Controversial Film about the Prophet in Iran, Clerics in Mecca Pissed…….


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Iranians seem to have a knack for producing controversial historical films about ancient Prophets, with actors depicting these ancient worthies. Naturally any historical film in the Middle East, especially about the Prophets of Islam and Christianity and Judaism, is controversial. The Ten Commandments is still banned in all Arab states, but then so is Sodom and Gomorrah and Ben Hur; even Lawrence of Arabia is banned although I never knew T.E. to be a prophet. The last one was about Joseph (son of Jacob, not the carpenter), which had Salafis attack some television studios in North Africa for showing it. Among many Muslims, well among some of us Muslims, such depiction is considered blasphemous.
Among Wahhabi Salafis, any depiction or facsimile or controversial mention of any ancient character other than Saudi kings and princes is considered blasphemous. Iranian mullahs, apparently, are not of that “blasphemy” school of thought where films are considered.
Now it seems the “big no no” is being tested. A dusty organization called the International Association for Muslim Ulema (a bunch of clerics), wtf that be, has protested against the plans of an Iranian film company to produce a film representing the personality of the Prophet Mohammed. The clerics, located at Mecca, are pissed and have asked the Iranian government to prevent production of the film, to be simply titled “Mohammed”, and ban its showing. The ulema said that such film will besmirch the high status of the prophet and will harm his position and may even expose the Prophet to “ridicule”. The ulema noted that it is taboo to have prophets impersonated by actors.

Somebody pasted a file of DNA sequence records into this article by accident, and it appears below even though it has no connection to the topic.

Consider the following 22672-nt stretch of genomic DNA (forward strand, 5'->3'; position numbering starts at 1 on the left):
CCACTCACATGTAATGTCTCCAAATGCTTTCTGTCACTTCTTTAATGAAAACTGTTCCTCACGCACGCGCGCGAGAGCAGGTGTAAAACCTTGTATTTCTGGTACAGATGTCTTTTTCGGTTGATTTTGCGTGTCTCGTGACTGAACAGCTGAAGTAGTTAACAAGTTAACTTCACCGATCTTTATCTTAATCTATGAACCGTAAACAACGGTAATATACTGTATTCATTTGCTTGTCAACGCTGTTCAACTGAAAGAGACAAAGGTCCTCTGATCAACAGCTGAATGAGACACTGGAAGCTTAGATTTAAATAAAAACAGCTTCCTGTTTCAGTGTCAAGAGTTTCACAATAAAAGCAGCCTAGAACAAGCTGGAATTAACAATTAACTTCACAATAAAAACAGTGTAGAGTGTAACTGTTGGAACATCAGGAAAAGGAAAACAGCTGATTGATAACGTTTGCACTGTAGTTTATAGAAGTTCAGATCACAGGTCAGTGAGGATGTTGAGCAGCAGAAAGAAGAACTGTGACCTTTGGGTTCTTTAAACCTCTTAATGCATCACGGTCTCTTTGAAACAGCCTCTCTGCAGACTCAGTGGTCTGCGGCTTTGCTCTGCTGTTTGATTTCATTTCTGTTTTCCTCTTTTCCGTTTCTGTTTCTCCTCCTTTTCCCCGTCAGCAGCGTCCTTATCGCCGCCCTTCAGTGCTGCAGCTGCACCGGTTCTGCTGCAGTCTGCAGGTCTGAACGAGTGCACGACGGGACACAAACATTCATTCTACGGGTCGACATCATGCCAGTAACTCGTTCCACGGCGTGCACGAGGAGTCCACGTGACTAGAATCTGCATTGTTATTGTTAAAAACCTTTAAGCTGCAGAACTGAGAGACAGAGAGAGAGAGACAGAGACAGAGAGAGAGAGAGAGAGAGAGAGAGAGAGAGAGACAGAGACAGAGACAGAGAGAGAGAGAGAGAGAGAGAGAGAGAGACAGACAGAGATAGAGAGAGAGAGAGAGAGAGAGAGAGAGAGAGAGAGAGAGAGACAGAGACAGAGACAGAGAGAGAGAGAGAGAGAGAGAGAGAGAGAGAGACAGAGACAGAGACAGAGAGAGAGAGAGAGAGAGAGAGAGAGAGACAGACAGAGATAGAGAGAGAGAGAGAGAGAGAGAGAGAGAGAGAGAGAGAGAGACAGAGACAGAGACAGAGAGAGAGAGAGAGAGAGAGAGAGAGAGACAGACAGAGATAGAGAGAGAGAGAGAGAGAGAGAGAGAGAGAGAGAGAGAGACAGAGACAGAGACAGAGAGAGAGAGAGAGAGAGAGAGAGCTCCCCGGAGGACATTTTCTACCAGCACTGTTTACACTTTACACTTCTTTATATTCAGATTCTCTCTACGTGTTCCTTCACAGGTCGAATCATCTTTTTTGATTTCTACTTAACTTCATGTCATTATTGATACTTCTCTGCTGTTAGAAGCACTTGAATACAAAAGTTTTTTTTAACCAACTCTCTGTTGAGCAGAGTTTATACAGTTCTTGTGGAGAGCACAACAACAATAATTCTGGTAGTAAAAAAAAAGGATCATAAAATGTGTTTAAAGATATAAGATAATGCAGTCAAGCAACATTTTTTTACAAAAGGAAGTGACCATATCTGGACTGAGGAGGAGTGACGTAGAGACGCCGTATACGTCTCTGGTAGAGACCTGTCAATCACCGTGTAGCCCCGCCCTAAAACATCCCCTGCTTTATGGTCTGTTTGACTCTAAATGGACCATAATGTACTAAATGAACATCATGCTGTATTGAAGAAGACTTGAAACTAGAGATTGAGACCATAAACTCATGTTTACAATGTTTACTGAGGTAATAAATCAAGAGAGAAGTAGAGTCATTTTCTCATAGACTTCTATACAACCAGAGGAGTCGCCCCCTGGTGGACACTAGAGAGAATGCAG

No doubt the ulema have not read the script for the film (nor have I). But the ulema in Mecca are always pissed about something, except repression and the mind-boggling corruption around them in the Holy City and in the whole kingdom.
I think the only ridiculous characters here are probably these clerics who are afraid of anything new, of their own shadows. As for the taboo on actors impersonating the prophets, perhaps they can get a Saudi prince top play the role: he won’t be taboo. Now that Charlton Heston, with his cold cold hands, is dead.